“It was surprising to see how we put the Lions through their paces, normally it’s all doom and gloom when you take a 54-7 hiding, but there were actually lots of positives. I think we have a shot at redemption but we have to tidy up and cut down on the errors when we were in good positions. They were mostly unforced errors and a hard pill to swallow when they happen on the Lions’ tryline,” Everitt said.

Captain Phepsi Buthelezi retains his place at eighthman and he and scrumhalf Jaden Hendrikse were two of the few players to show some fire in the first match against the Lions; together with the experienced Lionel Cronje, who has replaced the misfiring Curwin Bosch at flyhalf, they will provide the backbone of the Sharks’ effort.

The Sharks will certainly need strength of character to bounce back from their Ellis Park mauling, but they also need to lift their intensity.

“The Lions tour has taught us a lot, it has showed us where we are in terms of conditioning and we need to get our ball-in-play time higher to at least 35 minutes, that’s what it takes to withstand the intensity of a team like the Lions. It make sense to give everyone an opportunity to have a taste of that, it will be a great learning experience of international rugby.

“You can see the intensity of the Lions, but until you’ve experienced it on the field and tried to match it, you don’t really understand it. But it will make us better players to see how an international team punishes your mistakes. But we did manage to keep the ball through numerous phases, we had two passages of close to three minutes, we must just not turn over the ball,” Everitt said.

Sharks: Anthony Volmink, Marnus Potgieter, Werner Kok, Murray Koster, Thaakir Abrahams, Lionel Cronje, Jaden Hendrikse, Phepsi Buthelezi (c), Mpilo Gumede, Dylan Richardson, Reniel Hugo, Le Roux Roets, Wiehahn Herbst, Kerron van Vuuren, Ntuthuko Mchunu. BenchDan Jooste, Mzamo Majola, Khutha Mchunu, Thembelani Bholi, Juandre Labuschagne, Cameron Wright, Boeta Chamberlain, Jeremy Ward.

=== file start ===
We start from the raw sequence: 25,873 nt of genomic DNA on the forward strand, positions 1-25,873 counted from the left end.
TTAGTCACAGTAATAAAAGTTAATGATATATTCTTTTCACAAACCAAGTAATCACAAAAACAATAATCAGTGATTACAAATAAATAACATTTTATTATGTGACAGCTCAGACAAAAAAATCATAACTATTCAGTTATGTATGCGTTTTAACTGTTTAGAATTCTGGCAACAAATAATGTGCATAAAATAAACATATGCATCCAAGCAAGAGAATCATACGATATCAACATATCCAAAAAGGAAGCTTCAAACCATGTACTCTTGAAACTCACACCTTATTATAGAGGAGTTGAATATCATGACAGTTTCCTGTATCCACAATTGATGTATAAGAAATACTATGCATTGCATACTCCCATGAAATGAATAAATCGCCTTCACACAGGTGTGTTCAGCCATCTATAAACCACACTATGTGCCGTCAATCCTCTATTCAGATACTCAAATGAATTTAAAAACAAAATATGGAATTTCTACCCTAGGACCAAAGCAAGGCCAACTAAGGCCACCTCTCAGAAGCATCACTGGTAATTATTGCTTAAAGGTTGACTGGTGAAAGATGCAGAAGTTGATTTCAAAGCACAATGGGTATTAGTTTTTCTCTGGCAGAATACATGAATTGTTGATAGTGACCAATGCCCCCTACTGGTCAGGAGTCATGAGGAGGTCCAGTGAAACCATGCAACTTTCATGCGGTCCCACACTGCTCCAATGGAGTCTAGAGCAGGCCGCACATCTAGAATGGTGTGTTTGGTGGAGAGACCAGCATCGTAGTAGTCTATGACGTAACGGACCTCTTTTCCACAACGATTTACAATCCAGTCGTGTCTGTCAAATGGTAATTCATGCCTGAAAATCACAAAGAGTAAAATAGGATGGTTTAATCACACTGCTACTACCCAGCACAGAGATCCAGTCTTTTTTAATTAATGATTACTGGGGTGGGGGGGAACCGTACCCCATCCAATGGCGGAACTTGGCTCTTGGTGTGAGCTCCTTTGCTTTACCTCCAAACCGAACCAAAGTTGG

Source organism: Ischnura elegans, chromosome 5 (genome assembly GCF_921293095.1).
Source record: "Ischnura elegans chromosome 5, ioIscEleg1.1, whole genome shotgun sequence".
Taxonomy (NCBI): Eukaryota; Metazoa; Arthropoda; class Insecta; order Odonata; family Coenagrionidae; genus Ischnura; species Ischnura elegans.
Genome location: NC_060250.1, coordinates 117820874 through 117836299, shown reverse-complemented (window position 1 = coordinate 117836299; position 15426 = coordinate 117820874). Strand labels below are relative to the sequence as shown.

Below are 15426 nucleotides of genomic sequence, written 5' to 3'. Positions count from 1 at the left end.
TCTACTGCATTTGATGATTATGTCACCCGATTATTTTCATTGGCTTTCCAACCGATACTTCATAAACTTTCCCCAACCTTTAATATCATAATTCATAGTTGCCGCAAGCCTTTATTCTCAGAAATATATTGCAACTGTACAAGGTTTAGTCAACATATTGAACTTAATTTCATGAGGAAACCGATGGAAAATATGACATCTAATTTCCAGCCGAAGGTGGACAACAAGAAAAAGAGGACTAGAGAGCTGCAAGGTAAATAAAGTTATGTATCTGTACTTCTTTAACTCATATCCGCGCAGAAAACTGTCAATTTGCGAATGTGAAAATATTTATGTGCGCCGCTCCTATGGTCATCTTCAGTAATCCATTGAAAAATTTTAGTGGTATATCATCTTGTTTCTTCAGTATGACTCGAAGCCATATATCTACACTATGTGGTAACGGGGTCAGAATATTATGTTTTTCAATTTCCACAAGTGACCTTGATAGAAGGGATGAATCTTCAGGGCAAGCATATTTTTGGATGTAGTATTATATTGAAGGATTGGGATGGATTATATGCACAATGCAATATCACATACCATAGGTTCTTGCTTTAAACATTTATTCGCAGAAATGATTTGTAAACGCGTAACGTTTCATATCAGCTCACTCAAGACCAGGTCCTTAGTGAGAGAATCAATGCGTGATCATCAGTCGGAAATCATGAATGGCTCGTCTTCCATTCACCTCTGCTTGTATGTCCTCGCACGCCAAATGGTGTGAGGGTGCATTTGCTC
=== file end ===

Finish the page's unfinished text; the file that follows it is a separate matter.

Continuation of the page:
The Gary Kirsten Foundation: Providing simple joys to savour 0

Posted on October 07, 2020 by Ken

After all the disappointment, pain and sadness the Proteas have put their supporters in England through, there was at least one wonderful moment of happiness that brought back the simple joys of the game to savour for those who had made their way to Weybridge, some 25km southwest of central London.
Former South African top-order batsman Gary Kirsten, who played in three World Cups between 1996 and 2003 and then coached India to their first triumph in 28 years in 2011, has turned his attention to grassroots development and the Gary Kirsten Foundation team that toured England is a shining light in terms of what can be achieved.
It all started about five years ago when Chris Hani High School principal Madoda Mahlutshana was giving Kirsten a tour of the non-existent sporting facilities in Khayelitsha on the Cape Flats. A shocked Kirsten immediately committed himself to building two concrete nets and supplying a full-time coach.
From there, the Gary Kirsten Foundation’s involvement has just kept expanding, reflecting the hunger in the area for proper cricket facilities and opportunities. The foundation has now built five artificial net facilities around the township and there are seven full-time academy coaches working there.
“These kids get the chance to play and have coaching every day after school in an area where there is no formalised school sport. Our main push is to create a proper hub for cricket, as well as teaching the kids life skills and building their personal skills. And we also want to build up the number of township coaches,” Tim Human, the business development manager of the Gary Kirsten Foundation said.
Typical of the man of action Kirsten is, he then set a new goal – to take a team from Khayalitsha to England during the World Cup and for them to play a few matches against English schools.